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Author Topic: What the Buoys are telling  (Read 461082 times)

Dharma Rupa

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Re: What the Buoys are telling
« Reply #1800 on: August 23, 2017, 07:59:16 PM »
thanks, didn't know that,

to extend the question a bit, of course without questioning your reply as such, the ice-shelf that broke of in the antarctic is what then, a floe ?

i know its OT but i hope one more question is allowed since it originated on-topic and is just a side-question to further make use of the correct terms and since we're already at it, if an ice-floe ( thick one of course ) would brake loose and later would be sighted somewhere south of greenland from the bridge of a vessel, would there really be made a difference and that one floe would be called floe while all the bergs around it would be bergs ?

i hope it's not too much asked but i really wanna know once and for all :-)

I think the original objective was to distinguish the very hard very old ice from a glacier from the softer newer sea ice.  An ice shelf is more like a glacier in this regard.

A berg is much less likely to give way to even a steel boat than sea ice of the same size.


magnamentis

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Re: What the Buoys are telling
« Reply #1801 on: August 23, 2017, 08:13:03 PM »
Really big icebergs that break off ice sheets rather than glaciers are generally called "tabular icebergs", although the largest are sometimes called "ice islands".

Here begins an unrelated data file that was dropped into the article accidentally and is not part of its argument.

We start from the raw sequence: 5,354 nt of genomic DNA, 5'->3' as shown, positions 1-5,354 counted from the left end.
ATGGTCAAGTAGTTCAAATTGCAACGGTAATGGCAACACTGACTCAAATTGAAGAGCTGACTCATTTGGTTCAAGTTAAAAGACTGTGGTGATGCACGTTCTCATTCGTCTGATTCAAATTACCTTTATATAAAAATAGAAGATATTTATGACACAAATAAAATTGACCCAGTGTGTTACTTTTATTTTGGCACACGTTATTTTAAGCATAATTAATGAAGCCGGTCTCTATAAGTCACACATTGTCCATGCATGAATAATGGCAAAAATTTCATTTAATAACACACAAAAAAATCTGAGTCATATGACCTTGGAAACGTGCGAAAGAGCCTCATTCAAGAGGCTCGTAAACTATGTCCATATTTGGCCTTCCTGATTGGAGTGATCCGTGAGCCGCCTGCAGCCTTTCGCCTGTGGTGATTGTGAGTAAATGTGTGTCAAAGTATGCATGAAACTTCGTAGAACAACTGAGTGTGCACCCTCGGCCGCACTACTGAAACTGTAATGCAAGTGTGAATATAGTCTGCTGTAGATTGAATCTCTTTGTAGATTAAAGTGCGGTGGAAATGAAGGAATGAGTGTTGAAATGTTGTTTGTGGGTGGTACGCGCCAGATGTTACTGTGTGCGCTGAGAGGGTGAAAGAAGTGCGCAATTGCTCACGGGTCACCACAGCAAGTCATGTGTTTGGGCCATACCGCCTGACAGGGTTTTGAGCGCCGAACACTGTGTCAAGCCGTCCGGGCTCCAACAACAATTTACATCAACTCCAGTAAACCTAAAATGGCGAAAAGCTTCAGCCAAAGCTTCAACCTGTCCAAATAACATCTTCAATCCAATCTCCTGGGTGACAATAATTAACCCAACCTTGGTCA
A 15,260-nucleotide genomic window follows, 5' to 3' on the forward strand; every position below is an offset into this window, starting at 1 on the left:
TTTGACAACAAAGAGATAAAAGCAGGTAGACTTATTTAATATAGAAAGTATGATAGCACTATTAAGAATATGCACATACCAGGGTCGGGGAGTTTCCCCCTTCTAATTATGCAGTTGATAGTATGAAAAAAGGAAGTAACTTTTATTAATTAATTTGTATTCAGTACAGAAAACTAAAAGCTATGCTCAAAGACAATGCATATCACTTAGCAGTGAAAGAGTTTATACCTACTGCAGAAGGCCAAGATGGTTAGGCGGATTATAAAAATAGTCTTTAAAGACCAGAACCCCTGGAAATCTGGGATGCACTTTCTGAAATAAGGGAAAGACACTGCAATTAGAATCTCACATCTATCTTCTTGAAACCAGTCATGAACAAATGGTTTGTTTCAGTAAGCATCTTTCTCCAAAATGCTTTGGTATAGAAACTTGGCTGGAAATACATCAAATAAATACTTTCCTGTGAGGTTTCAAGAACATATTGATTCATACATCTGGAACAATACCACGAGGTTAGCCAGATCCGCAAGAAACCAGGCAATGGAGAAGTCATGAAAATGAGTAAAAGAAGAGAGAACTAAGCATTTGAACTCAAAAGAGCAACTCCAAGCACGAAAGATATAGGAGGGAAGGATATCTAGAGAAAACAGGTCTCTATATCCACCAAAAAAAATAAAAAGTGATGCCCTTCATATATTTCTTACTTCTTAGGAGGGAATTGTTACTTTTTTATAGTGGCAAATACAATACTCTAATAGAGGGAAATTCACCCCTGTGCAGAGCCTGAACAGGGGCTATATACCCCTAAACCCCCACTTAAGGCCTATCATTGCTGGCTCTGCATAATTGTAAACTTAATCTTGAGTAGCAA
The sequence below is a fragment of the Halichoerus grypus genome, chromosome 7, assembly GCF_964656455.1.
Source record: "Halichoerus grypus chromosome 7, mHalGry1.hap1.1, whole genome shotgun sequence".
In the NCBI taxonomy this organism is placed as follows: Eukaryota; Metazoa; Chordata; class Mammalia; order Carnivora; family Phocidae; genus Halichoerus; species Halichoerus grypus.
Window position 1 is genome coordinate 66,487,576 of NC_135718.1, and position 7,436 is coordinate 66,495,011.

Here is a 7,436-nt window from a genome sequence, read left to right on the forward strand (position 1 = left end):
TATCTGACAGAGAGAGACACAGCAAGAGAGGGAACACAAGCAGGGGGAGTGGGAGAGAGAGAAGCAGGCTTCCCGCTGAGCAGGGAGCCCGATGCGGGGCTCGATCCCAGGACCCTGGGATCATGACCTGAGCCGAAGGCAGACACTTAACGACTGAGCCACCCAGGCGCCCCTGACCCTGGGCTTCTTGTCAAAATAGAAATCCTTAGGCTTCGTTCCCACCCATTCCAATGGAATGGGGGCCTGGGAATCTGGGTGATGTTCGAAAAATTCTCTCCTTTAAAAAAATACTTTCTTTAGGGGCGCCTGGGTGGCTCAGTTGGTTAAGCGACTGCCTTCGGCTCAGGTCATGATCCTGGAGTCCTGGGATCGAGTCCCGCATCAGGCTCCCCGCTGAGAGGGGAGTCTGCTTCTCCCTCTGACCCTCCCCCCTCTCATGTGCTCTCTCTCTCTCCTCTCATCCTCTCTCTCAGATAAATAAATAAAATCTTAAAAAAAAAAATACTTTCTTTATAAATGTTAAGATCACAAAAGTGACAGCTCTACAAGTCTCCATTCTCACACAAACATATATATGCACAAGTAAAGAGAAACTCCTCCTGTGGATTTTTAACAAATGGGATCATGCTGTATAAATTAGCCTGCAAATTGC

great to get the picture finally, very much appreciated both replies @oren's and yours
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Jim Hunt

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Re: What the Buoys are telling
« Reply #1802 on: August 27, 2017, 06:53:07 PM »
Some wind is rippling the surface of the Northwest Passage.

P.S. Added the next snapshot too:
« Last Edit: August 27, 2017, 07:21:55 PM by Jim Hunt »
Reality is merely an illusion, albeit a very persistent one - Albert Einstein

Coffee Drinker

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Re: What the Buoys are telling
« Reply #1803 on: August 29, 2017, 08:24:47 AM »
Buoy 14

Melt ponds start to freeze over?

Andreas T

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Re: What the Buoys are telling
« Reply #1804 on: August 29, 2017, 11:09:53 PM »
There have been some low air temperatures, but the small pieces of ice are still the result of melting, enlarging brine channels are disintegrating icefloes, something which is usually seen in these late stages of bottom melt.

Jim Hunt

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Re: What the Buoys are telling
« Reply #1805 on: August 30, 2017, 12:07:22 AM »
The latest update from IMB buoy 2017B:

http://GreatWhiteCon.info/resources/ice-mass-balance-buoys/summer-2017-imb-buoys/#2017B

August 25th is the day before the buoy became "Free Floating":
Reality is merely an illusion, albeit a very persistent one - Albert Einstein

Jim Hunt

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Re: What the Buoys are telling
« Reply #1806 on: August 30, 2017, 12:49:30 AM »
The ripples are back:
Reality is merely an illusion, albeit a very persistent one - Albert Einstein

uniquorn

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Re: What the Buoys are telling
« Reply #1807 on: August 30, 2017, 07:32:35 PM »